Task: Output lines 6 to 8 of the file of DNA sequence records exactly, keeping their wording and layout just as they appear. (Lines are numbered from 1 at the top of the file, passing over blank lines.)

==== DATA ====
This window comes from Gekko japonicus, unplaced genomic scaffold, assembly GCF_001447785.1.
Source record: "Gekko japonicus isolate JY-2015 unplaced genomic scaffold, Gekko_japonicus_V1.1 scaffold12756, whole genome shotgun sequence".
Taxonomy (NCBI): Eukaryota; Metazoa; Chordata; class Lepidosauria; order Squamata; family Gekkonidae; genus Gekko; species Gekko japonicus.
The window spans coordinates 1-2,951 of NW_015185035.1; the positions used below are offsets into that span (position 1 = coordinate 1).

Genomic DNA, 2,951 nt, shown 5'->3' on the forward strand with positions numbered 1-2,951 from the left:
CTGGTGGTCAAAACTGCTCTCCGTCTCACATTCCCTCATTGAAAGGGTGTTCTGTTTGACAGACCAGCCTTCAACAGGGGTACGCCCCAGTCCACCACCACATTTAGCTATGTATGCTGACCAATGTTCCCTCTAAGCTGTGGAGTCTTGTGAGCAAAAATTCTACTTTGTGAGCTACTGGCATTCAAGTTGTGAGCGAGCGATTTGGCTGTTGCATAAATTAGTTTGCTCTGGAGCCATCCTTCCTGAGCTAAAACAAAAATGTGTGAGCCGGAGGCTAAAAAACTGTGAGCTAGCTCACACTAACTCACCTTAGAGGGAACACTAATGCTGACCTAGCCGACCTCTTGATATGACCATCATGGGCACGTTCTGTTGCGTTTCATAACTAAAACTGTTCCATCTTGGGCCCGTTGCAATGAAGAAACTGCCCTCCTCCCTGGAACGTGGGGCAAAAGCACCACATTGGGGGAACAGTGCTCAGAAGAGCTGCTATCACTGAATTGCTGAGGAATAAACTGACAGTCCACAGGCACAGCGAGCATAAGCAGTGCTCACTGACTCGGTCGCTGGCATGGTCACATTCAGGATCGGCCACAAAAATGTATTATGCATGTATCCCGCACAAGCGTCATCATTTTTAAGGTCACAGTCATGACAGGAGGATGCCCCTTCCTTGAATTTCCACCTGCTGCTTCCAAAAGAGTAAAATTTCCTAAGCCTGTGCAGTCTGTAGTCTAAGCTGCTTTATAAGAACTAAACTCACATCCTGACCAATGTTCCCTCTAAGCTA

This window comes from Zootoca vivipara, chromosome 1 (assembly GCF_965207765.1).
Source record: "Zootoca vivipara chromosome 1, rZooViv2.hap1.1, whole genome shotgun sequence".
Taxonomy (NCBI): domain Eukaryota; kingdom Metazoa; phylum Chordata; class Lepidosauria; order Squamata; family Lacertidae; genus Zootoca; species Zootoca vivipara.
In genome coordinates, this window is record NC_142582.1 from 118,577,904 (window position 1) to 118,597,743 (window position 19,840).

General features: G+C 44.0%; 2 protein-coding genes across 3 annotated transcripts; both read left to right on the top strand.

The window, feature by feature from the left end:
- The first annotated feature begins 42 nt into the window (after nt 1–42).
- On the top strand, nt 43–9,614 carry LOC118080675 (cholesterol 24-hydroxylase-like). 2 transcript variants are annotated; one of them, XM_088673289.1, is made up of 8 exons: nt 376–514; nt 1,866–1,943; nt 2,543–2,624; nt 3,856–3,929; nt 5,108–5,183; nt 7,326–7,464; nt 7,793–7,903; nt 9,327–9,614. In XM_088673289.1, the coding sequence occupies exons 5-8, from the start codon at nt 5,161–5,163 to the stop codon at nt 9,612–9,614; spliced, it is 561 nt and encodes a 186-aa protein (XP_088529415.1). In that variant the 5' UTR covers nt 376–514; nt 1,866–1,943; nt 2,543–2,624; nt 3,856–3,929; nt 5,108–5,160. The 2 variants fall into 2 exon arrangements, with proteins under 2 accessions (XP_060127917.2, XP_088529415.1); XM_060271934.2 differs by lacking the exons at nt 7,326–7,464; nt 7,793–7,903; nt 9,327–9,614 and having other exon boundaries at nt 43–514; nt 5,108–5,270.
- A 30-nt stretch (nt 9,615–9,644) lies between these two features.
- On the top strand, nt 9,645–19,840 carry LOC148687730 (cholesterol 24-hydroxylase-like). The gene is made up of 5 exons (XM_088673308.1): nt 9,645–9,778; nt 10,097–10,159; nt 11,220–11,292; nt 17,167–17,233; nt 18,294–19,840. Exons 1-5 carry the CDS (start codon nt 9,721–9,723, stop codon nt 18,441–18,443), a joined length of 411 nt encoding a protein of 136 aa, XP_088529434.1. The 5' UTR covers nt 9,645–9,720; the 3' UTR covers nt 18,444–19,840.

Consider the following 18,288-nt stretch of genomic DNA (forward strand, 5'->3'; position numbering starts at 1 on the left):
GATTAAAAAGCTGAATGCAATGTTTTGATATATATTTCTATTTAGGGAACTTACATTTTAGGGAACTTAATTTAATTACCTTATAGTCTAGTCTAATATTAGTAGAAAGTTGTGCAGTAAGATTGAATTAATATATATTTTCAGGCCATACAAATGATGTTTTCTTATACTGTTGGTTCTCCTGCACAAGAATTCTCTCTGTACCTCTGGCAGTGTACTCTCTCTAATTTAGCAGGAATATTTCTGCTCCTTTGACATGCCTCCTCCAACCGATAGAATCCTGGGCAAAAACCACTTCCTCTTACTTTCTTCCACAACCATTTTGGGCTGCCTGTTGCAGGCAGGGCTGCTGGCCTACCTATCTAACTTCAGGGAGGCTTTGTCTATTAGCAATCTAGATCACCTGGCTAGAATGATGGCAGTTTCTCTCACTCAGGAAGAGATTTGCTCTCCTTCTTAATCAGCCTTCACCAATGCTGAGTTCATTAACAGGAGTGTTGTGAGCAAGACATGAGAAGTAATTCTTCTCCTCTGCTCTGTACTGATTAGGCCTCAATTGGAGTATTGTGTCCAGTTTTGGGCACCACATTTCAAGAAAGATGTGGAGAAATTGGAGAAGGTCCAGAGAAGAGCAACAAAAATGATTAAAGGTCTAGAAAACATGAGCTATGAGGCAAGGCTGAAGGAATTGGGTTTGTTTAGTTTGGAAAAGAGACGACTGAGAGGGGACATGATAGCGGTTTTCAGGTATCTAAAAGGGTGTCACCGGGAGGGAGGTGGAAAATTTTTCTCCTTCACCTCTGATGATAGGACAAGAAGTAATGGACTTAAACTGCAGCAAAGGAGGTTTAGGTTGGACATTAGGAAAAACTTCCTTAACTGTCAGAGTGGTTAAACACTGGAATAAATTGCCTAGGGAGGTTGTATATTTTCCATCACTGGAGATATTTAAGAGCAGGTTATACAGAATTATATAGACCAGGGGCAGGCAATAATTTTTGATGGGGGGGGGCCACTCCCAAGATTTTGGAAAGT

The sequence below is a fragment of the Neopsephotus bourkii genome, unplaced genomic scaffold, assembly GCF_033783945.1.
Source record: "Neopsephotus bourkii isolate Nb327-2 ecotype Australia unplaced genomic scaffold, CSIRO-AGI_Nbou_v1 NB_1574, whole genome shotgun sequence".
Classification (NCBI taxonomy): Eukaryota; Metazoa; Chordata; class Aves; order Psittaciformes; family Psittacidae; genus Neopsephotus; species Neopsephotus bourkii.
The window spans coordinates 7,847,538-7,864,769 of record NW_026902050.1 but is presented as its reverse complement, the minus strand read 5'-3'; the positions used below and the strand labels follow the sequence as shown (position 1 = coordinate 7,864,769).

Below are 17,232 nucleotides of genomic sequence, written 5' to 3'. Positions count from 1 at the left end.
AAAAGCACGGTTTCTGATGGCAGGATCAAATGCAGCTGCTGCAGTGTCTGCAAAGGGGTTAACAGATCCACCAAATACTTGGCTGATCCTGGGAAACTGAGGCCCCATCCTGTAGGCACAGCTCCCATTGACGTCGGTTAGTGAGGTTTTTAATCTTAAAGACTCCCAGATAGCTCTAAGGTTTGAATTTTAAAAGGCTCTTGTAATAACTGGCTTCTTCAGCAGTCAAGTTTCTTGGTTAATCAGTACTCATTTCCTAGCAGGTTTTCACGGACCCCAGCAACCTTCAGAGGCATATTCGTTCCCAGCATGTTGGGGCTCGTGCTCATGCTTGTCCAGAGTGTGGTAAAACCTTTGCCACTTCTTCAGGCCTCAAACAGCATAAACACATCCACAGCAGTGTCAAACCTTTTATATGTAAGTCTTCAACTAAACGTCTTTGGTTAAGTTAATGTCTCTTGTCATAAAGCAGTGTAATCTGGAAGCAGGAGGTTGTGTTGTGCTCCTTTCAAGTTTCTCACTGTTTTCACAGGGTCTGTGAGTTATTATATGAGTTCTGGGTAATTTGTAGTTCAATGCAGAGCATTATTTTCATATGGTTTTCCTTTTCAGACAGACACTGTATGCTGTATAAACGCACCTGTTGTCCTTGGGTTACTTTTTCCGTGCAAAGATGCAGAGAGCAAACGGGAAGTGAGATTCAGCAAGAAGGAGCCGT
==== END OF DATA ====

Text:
CTGGTGGTCAAAACTGCTCTCCGTCTCACATTCCCTCATTGAAAGGGTGTTCTGTTTGACAGACCAGCCTTCAACAGGGGTACGCCCCAGTCCACCACCACATTTAGCTATGTATGCTGACCAATGTTCCCTCTAAGCTGTGGAGTCTTGTGAGCAAAAATTCTACTTTGTGAGCTACTGGCATTCAAGTTGTGAGCGAGCGATTTGGCTGTTGCATAAATTAGTTTGCTCTGGAGCCATCCTTCCTGAGCTAAAACAAAAATGTGTGAGCCGGAGGCTAAAAAACTGTGAGCTAGCTCACACTAACTCACCTTAGAGGGAACACTAATGCTGACCTAGCCGACCTCTTGATATGACCATCATGGGCACGTTCTGTTGCGTTTCATAACTAAAACTGTTCCATCTTGGGCCCGTTGCAATGAAGAAACTGCCCTCCTCCCTGGAACGTGGGGCAAAAGCACCACATTGGGGGAACAGTGCTCAGAAGAGCTGCTATCACTGAATTGCTGAGGAATAAACTGACAGTCCACAGGCACAGCGAGCATAAGCAGTGCTCACTGACTCGGTCGCTGGCATGGTCACATTCAGGATCGGCCACAAAAATGTATTATGCATGTATCCCGCACAAGCGTCATCATTTTTAAGGTCACAGTCATGACAGGAGGATGCCCCTTCCTTGAATTTCCACCTGCTGCTTCCAAAAGAGTAAAATTTCCTAAGCCTGTGCAGTCTGTAGTCTAAGCTGCTTTATAAGAACTAAACTCACATCCTGACCAATGTTCCCTCTAAGCTA

This window comes from Zootoca vivipara, chromosome 1 (assembly GCF_965207765.1).
Source record: "Zootoca vivipara chromosome 1, rZooViv2.hap1.1, whole genome shotgun sequence".